So I was a bit shocked to get an e-mail from Stephen calling attention to criticism he and Gene Sharp (author of the definitive analysis of nonviolent social change, The Politics of Nonviolent Action), and others. Apparently, they are being targeted by certain elements of the left who sees them as tools of imperialism–including Hugo chavez of Venezuela.

Stephen has posted a long rebuttal to this absurd claim on the Foreign Policy in Focus website.

Stephen points out that the consulting he and other nonviolent activists do focuses on helping democratic opposition to totalitarian groups favored by US government interests, and not on destabilizing governments the US doesn’t like. In fact,

…The only visit to Venezuela that has taken place on behalf of any of these non-profit groups engaged in educational efforts on strategic nonviolence was in early 2006 when I – along with David Hartsough, the radical pacifist director of Peaceworkers – led a series of workshops at the World Social Forum in Caracas. There we lectured and led discussions on the power of nonviolent resistance as well as offered a series of screenings of a film ICNC helped develop on the pro-democracy movement in Chile against the former U.S.-backed dictator Augusto Pinochet. The only reference to Venezuela during those workshops was how massive nonviolent action could be used to resist a possible coup against Chavez, not foment one. In fact, Hartsough and I met with some Venezuelan officials regarding proposals that the government train the population in various methods of nonviolent civil defense to resist any possible future attempts to overthrow Chavez.

I very much like Stephen’s analogy of nonviolence training and the appropriate technology/green development movement:

Just as sustainable agricultural technologies and methods are more effective in meeting human needs and preserving the planet than the conventional development strategies promoted by Western governments, nonviolent action has been shown to be more effective in advancing democratic change than threats of foreign military intervention, backing coup plotters, imposing punitive sanctions, supporting armed rebel groups, and other methods traditionally instigated by the United States and its allies. And just as the application of appropriate technologies can also be a means of countering the damage caused by unsustainable neo-liberal economic models pushed by Western governments and international financial institutions, the use of massive nonviolent action can counter some of the damage resulting from the arms trade, military intervention, and other harmful manifestations of Western militarism.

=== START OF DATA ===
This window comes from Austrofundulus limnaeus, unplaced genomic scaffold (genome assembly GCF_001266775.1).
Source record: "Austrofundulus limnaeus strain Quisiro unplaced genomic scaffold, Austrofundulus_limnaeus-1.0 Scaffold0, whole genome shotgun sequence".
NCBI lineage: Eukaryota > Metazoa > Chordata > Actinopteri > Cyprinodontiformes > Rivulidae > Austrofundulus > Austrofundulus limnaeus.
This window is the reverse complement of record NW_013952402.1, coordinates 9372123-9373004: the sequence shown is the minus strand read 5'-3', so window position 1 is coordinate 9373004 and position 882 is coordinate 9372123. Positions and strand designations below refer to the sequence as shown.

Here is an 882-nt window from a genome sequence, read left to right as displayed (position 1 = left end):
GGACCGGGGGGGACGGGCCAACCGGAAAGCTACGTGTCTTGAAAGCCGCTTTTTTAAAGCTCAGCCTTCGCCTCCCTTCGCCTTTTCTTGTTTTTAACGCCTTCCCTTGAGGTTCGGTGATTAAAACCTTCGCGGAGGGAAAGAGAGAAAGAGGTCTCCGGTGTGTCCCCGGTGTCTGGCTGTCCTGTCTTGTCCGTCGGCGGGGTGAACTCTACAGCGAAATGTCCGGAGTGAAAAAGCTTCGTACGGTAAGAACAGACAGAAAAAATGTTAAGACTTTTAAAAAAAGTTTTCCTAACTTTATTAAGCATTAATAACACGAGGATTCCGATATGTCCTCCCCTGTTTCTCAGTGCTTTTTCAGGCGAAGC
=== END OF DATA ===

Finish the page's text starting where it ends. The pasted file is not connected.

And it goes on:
Apparently, there will be some kind of action campaign in support of Gene Sharp and others. I Not in the article but in the letter, Zunes writes,

I’ve recently posted an article which critically examines these claims that popular indigenous pro-democracy struggles and Western nonviolent activists who support them are somehow collaborators with U.S. imperialism… Among the things I address is the irony that so many on the authoritarian left ˆ after years of romanticizing armed struggle as the only way to defeat dictatorships, disparaging the potential of nonviolent action to overthrow repressive governments, and dismissing the notion of a nonviolent revolution — are now expressing their alarm at how successful popular nonviolent insurrections can be, even to the point of naively thinking that they are so easy to pull off that it could somehow be organized from foreign capitals. (One would think that Marxists would recognize that revolutions grow out of objective social conditions…)

Anyway, I will shortly be sending all of you an open letter in support of Gene Sharp and other folks who do this kind of work I hope you will consider signing on to.

When I get the link, I’ll post it here.

Sunday, January 27, 2008

Kucinich Drops His Presidential Bid

Facing a tough race for his own seat in Congress, Dennis Kucinich is ending his presidential campaign.

This is very unfortunate. I heard Kucinich speak during the 2004 campaign, happily voted for him in the primary, and was appalled to see the way mainstream media refused to acknowledge his candidacy.

In fact, Kucinich and the similarly ignored Ron Paul are the only ones to raise any truly visionary ideas in this campaign (unless you count Huckabee’s idea to rewrite the Constitution as a Christian fundamentalist document––ugh!). Kucinich’s platform included single-payer health care, a dramatic shift toward renewable energy, and many other things we progressives have advocated for years–and which the mainstream media cloaks in invisibility, so candidates with something fresh to bring to the table get no coverage, and people have to hear about them through their own personal networks and brave media outlets like Democracy Now.

I question the ethics of a media empire that decides which candidates we should listen to, sanitizes those remaining, and ducks out on intelligent coverage of real issues. The whole system is deeply broken.

To me, Kucinich was the first person since George McGovern and Shirley Chisolm that I could vote for with a smile and a light heart, as someone who actually represents my views, and I wasn’t old enough to vote for McGovern.

He and Ron Paul have been the only ones willing to speak truth to power. Gravel has good politics but he’s been reaaaaly quiet!